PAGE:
Moody Street in the heart of downtown Waltham has long been known for its eclectic collection of small, locally owned shops and dining spots. But the closing of three restaurants in the past month has highlighted the area’s heavy business turnover, and sparked concern among neighboring restaurants.
“It’s a scary thing,” said John Young, regional manager of Stadium Sports Bar and Grill, which opened on Moody Street in January. “I mean, we’re a small company too.”
The three latest casualties were the Boca Restaurant and Bar, Upper Crust Pizzeria, and Sadie’s Saloon and Eatery.
Boca’s owners sold the six-year-old restaurant to concentrate on their other business, the Waltham-based staffing company Panther Global Group, co-owner Roger Becker said.
“It was tough to be in two different businesses — the hours of the restaurant industry are so different from the staffing company,” Becker said, noting Panther Global is a $65 million business that employs 60 people. “There have been a lot of restaurants closing at the same time, but our reason is a lot different than some of the others.”
Becker said the restaurant has already been sold, but did not disclose any details.
The owners of Upper Crust and Sadie’s Saloon could not be reached for comment on their operations.
The closing of the Upper Crust site in Waltham took place against a backdrop of financial troubles for the chain. It had closed a restaurant on Commonwealth Avenue near Boston University in June, and locations in Salem and Beverly were shuttered in February. The company is still operating restaurants at 16 locations.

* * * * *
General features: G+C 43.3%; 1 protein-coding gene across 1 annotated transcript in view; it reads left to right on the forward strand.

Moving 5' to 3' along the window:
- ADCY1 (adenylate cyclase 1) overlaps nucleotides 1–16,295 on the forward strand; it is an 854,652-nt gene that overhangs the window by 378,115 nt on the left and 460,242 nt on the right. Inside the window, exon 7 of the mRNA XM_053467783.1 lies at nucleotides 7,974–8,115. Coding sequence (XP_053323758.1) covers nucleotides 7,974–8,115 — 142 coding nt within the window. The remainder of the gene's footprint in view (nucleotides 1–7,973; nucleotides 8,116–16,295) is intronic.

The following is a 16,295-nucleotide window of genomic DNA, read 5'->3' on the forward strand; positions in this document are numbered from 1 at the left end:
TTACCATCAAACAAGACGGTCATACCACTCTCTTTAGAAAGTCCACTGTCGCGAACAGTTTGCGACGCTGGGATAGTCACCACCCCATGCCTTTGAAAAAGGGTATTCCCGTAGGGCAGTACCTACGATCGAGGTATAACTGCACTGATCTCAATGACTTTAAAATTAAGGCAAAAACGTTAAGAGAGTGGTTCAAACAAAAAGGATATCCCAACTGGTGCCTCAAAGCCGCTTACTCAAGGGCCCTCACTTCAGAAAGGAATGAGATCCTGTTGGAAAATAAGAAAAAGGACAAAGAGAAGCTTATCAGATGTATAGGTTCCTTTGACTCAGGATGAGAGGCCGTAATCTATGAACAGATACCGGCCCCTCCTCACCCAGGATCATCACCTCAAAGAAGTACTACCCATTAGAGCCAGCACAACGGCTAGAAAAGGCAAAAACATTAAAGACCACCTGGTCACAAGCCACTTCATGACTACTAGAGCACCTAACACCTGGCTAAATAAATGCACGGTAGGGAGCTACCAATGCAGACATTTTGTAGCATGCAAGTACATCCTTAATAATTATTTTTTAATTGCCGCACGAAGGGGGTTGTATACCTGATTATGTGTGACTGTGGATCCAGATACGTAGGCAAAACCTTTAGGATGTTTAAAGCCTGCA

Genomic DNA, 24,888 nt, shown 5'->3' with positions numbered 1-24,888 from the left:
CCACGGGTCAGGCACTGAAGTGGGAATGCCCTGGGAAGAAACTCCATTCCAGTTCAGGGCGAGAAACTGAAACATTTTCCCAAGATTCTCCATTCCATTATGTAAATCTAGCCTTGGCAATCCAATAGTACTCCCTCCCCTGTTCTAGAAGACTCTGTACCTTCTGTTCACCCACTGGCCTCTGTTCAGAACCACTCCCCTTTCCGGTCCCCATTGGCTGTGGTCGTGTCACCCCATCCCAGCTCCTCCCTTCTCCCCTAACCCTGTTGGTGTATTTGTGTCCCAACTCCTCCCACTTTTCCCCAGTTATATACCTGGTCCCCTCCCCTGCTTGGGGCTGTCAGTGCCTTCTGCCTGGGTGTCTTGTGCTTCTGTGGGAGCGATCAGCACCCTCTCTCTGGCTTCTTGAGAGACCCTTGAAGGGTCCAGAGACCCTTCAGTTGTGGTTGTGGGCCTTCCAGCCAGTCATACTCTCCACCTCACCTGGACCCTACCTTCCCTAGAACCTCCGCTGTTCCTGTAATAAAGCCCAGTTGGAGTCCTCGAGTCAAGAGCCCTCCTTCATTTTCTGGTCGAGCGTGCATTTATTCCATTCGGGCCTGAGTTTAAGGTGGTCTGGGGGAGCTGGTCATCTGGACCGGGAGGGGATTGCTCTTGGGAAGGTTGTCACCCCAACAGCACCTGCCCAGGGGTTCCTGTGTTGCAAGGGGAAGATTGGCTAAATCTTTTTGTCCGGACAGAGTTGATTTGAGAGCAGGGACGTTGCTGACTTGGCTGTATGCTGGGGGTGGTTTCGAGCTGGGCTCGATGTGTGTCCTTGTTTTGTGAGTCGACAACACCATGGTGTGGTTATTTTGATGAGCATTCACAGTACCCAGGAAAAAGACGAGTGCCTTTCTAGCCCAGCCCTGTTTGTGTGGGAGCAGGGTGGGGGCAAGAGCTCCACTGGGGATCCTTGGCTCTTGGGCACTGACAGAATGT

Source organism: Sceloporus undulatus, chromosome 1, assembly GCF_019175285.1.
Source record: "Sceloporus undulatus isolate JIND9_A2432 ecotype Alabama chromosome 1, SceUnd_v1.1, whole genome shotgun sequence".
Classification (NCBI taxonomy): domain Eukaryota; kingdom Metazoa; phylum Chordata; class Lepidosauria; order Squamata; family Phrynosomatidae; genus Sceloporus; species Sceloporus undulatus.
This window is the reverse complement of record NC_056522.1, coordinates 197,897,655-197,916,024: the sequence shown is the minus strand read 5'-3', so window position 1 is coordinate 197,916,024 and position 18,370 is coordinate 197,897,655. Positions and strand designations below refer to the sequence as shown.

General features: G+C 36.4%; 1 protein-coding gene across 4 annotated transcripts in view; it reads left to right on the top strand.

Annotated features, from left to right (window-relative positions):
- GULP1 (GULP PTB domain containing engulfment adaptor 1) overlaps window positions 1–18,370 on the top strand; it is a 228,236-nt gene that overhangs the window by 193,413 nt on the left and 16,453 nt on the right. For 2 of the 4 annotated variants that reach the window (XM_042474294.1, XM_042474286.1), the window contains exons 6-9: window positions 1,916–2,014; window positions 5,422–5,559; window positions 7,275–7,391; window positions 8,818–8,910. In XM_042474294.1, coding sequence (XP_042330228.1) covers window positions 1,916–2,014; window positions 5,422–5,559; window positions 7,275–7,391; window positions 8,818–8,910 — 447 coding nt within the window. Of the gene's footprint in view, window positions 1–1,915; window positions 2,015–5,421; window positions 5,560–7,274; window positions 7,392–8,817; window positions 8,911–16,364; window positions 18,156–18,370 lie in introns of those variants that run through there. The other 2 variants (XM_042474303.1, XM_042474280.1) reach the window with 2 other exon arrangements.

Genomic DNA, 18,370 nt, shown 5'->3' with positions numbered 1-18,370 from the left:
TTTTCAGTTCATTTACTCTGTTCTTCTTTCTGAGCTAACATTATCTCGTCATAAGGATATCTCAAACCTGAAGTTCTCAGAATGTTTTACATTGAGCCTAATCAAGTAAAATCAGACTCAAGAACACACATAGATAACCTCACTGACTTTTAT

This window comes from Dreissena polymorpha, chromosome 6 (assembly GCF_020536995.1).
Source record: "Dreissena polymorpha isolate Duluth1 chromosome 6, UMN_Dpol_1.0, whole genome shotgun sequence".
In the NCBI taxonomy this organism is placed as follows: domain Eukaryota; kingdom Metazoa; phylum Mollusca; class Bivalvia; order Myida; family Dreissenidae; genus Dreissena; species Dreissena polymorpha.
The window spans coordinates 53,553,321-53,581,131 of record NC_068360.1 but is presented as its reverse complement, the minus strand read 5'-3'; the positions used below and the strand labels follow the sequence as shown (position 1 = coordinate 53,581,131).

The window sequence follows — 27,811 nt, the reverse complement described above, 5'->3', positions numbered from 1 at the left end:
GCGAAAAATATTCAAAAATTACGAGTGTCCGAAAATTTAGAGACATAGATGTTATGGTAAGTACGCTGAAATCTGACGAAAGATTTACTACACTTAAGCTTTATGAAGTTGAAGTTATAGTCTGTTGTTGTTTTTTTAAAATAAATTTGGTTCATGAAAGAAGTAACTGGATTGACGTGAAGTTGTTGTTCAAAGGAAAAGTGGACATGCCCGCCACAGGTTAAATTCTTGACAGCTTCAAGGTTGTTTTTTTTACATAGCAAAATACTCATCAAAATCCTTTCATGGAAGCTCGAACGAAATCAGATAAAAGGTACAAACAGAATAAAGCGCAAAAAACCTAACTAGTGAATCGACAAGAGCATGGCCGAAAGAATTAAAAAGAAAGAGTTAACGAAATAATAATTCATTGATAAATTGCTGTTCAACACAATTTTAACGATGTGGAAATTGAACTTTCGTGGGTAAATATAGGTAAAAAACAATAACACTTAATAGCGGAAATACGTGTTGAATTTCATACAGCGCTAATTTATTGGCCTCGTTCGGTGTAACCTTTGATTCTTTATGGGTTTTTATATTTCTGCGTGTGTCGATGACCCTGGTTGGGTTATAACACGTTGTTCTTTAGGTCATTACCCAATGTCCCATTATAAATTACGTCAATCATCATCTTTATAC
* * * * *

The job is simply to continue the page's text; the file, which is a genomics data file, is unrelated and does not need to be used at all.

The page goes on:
Upper Crust filed for bankruptcy protection after defaulting on its loan to TD Bank in late September.
The US Department of Labor has filed documents in the bankruptcy alleging that the chain violated minimum wage and overtime laws, and failed to pay 67 employees about $425,000 between April 2009 and January 2011. The company faces lawsuits over its labor practices, and in July a judge granted class-action status for a lawsuit by restaurant workers saying that they had not received their full wages.
Erin Barnicle, who has co-owned Tempo Bistro on Moody Street for nearly eight years, said watching her neighbors close in such rapid succession was disheartening.
“When our restaurant first opened, we felt like this street was on an upwards swing of gaining popularity and of restaurants opening,” she said. “But in the last couple of years, we started to notice more restaurants and stores are actually closing.”
Wayne Brasco, chairman of Waltham’s licensing commission, said the city’s restaurant turnover rate has always been higher than its neighboring towns, since Moody Street is lined with small, locally owned businesses that lack the deep pockets of corporate chains.
“Waltham has a higher turnover rate than Burlington or Lexington because we have a higher number of individual restaurants,” Brasco said. “You won’t see those big chains turn over, but the small places, they turn over. That’s what happens.”
According to Brasco, about a half dozen restaurants close each year in Waltham, and this year there have been “one or two more than usual.” The city’s licensing board reports there have been eight restaurant closings.
Brasco also said that the nation’s poor economic climate has exacerbated the situation. “The banks are not lending money the way they used to,” he said.
Young, the regional manager for the three-restaurant Stadium Sports Bar chain, agreed. He said that although the company’s owners plan to open a new location in Boston’s Faneuil Hall Marketplace in time for the Super Bowl in February, and are also hoping to expand into Worcester and Lynn, the effects of the weak economy are hard to ignore.
“With the economy the way it is, it’s a very scary time to open a restaurant,” he said. “There are so many places going out of business.”